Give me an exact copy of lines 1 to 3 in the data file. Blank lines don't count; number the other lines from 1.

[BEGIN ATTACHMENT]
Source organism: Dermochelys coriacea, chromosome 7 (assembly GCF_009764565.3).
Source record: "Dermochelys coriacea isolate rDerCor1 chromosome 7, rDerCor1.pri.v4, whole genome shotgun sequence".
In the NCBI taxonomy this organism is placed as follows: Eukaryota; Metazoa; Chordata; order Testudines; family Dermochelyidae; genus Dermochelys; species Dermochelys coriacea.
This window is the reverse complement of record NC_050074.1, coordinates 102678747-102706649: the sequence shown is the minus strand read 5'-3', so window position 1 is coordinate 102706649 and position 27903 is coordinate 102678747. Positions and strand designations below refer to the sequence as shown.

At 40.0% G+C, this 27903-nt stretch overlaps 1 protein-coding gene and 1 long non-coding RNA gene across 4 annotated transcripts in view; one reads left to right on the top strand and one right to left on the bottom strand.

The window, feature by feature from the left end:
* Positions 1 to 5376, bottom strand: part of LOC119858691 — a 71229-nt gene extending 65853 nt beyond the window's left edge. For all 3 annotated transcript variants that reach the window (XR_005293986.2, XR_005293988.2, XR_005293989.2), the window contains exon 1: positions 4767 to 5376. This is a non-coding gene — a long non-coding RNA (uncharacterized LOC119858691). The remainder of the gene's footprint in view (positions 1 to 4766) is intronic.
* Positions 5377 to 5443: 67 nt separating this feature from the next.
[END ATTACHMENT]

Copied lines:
Source organism: Dermochelys coriacea, chromosome 7 (assembly GCF_009764565.3).
Source record: "Dermochelys coriacea isolate rDerCor1 chromosome 7, rDerCor1.pri.v4, whole genome shotgun sequence".
In the NCBI taxonomy this organism is placed as follows: Eukaryota; Metazoa; Chordata; order Testudines; family Dermochelyidae; genus Dermochelys; species Dermochelys coriacea.